The Administration on Community Living published Profile of Older Americans: 2017, an annual summary of the latest Census Bureau data on America’s aging population, and a resource for all professionals who are interested in the changing demographics of the 65+ population.
Key findings include:
- Over the past 10 years, the population age 65 and over increased from 37.2 million in 2006 to 49.2 million in 2016 (a 33 percent increase) and is projected to almost double to 98 million in 2060.
- The age 85 and over population is projected to more than double from 6.4 million in 2016 to 14.6 million in 2040 (a 129 percent increase).
- Racial and ethnic minority populations have increased from 6.9 million in 2006 (19 percent of the older adult population) to 11.1 million in 2016 (23 percent of older adults) and are projected to increase to 21.1 million in 2030 (28 percent of older adults).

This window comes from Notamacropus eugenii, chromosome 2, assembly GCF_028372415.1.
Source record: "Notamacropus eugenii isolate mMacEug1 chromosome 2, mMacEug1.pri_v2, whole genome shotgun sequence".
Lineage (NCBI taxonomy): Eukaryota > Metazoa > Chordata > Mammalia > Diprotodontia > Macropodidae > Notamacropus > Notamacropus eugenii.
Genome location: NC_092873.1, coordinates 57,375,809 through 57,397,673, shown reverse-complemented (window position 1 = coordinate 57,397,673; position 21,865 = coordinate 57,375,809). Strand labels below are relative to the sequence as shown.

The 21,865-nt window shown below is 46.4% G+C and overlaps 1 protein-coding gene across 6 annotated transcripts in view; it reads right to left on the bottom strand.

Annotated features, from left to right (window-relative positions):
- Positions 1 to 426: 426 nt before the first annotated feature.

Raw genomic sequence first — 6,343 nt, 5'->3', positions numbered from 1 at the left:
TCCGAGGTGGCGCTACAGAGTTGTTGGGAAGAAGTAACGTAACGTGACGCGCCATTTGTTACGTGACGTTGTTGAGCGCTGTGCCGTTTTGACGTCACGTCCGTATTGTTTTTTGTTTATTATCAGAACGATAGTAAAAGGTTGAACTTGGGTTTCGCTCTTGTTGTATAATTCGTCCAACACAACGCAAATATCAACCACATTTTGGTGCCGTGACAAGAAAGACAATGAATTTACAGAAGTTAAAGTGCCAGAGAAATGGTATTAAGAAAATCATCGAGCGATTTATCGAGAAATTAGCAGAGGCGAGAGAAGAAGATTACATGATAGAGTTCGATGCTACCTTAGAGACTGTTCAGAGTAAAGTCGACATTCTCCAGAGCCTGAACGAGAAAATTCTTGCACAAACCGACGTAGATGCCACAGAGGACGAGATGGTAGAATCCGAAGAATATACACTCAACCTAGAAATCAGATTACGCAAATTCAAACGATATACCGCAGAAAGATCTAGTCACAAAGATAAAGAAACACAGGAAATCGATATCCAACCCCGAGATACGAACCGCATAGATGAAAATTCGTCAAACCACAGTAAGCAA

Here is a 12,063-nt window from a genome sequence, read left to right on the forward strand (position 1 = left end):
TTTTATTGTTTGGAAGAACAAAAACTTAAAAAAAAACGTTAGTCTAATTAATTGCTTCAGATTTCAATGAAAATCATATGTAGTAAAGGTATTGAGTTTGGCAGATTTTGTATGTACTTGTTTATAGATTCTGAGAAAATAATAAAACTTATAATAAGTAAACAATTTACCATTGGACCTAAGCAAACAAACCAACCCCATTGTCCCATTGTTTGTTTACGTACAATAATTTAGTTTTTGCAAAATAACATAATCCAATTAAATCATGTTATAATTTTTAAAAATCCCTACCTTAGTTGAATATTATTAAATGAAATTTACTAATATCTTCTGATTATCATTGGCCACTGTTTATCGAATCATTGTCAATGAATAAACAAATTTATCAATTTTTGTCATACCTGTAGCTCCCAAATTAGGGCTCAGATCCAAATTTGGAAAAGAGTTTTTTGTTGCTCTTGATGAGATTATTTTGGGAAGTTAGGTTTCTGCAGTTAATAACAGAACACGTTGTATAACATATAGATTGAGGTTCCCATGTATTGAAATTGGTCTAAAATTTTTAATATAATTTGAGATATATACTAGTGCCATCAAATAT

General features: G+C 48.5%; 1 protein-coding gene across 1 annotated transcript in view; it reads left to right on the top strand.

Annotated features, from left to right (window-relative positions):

- About one in every seven, or 15.2 percent, of the population is an older American.
- Persons reaching age 65 have an average life expectancy of an additional 19.4 years (20.6 years for females and 18 years for males).
- Older women outnumber older men at 27.5 million older women to 21.8 million older men.
- About 28 percent (13.8 million) of noninstitutionalized older persons live alone (9.3 million women, 4.5 million men).
- Almost half of older women (45 percent) age 75 and over live alone.
- The need for caregiving increases with age. In January to June 2017, the percentage of older adults age 85 and over needing help with personal care (22 percent) was more than twice the percentage for adults ages 75–84 (nine percent) and more than six times the percentage for adults ages 65–74 (three percent).